Turn away the reproach that I dread,
for your rules are good.
Psalm 119:39 ESV
After praying to behold the confirmation of God’s promise with the Scriptures, the psalmist now prays for the LORD to turn away the reproach that I dread. The most natural question to ask is: What kind of reproach does he dread? Does he dread falling into God’s reproach, or is he referring to the reproach of men? Both are certainly possible. In verse 22, the psalmist longed to have the scorn and contempt of his enemies taken away from him, and he may be expressing a similar thought here. It is also possible that he is dreading the reproach of God’s discipline upon him. The rod of correction in the hand of our Father is rightly both to be loved and feared.
Spurgeon, however, suggests a sort of third interpretation. The psalmist may dread the reproach of his enemies because they will inevitably be linked to God as well. In other words, he may be zealous for the name and reputation of God, dreading that the LORD would endure any reproach caused by the psalmist, whether in actual sin or unjust accusation.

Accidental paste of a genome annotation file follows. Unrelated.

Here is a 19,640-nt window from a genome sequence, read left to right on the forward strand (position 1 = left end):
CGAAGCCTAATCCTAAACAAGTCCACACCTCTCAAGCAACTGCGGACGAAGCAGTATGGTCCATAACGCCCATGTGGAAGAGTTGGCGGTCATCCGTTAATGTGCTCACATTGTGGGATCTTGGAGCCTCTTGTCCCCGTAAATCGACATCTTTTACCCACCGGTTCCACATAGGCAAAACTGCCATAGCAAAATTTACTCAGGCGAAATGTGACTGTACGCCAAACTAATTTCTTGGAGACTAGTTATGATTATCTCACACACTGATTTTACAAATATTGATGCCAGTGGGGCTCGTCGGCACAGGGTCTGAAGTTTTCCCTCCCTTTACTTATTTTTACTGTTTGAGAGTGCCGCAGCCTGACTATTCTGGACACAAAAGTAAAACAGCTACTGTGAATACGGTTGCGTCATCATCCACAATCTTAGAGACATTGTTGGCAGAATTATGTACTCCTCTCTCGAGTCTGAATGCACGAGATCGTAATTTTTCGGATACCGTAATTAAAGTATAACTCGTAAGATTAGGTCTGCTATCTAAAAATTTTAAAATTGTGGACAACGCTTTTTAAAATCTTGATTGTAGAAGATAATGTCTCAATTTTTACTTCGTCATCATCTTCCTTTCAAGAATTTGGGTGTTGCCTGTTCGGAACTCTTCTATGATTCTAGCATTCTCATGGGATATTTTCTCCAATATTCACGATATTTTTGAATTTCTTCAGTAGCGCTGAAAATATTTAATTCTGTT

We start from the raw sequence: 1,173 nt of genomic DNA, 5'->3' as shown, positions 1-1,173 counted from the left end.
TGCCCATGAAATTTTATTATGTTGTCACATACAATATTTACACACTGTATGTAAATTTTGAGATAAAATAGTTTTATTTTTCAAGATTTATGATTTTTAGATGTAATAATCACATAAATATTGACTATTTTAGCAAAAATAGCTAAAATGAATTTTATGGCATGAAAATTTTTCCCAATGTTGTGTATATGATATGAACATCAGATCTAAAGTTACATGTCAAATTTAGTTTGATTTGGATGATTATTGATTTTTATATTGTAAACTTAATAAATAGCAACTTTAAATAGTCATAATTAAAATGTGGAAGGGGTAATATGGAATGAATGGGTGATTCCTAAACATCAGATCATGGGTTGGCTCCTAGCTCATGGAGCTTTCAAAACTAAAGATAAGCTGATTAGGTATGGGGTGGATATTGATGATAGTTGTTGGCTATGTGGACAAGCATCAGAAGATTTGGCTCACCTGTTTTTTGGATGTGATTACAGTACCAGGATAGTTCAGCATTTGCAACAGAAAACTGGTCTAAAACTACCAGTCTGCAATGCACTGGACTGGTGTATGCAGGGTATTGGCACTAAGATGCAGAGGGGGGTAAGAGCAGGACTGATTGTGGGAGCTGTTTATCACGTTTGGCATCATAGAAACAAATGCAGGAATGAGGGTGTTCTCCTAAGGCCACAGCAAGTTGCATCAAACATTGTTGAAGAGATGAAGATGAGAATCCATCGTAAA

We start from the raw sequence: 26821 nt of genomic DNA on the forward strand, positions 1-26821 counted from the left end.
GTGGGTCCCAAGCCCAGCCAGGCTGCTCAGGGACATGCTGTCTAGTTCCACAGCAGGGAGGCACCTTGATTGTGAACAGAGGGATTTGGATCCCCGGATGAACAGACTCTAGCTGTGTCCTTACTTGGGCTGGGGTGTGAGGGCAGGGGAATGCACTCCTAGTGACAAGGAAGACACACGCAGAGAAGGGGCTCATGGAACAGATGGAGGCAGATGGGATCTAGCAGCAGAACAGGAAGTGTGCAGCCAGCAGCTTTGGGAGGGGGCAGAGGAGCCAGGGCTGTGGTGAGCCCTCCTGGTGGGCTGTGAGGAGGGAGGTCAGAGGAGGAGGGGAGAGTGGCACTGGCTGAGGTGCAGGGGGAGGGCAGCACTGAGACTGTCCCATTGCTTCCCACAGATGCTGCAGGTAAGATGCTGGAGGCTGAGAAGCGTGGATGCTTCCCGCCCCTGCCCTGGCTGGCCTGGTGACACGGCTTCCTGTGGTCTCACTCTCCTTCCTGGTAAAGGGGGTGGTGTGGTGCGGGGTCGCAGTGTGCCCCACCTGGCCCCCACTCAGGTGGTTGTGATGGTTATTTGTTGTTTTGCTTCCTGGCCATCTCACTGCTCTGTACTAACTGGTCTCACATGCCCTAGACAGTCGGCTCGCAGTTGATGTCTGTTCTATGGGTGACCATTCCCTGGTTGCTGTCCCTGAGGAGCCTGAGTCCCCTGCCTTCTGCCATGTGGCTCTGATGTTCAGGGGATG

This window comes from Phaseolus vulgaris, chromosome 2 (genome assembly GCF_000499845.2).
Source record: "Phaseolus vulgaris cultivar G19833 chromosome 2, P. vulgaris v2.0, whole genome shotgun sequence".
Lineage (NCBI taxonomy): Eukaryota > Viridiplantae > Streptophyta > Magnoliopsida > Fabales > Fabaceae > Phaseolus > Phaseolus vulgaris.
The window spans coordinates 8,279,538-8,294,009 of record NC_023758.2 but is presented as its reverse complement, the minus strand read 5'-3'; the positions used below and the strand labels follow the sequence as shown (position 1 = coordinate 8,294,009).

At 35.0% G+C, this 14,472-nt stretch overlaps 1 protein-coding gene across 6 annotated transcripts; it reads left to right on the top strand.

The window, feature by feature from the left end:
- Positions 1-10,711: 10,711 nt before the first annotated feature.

Whichever interpretation we take, the second line gives us grounds for dealing with reproach: dwelling upon the goodness of God’s rules. When we face the reproach of men, whether justly or unjustly, we must root ourselves not in our own reputation or integrity but rather in the goodness of God Himself. Although our obedience wavers like the tides, the rules of God remain good regardless of we rulebreakers. When we face the reproach of God, we bear it humbly, knowing that He is slow to anger, abounding in steadfast love, and we deserve far more discipline from his hand than we often receive. Whenever reproach falls upon God because of us, we must remind ourselves that God alone will vindicate His name.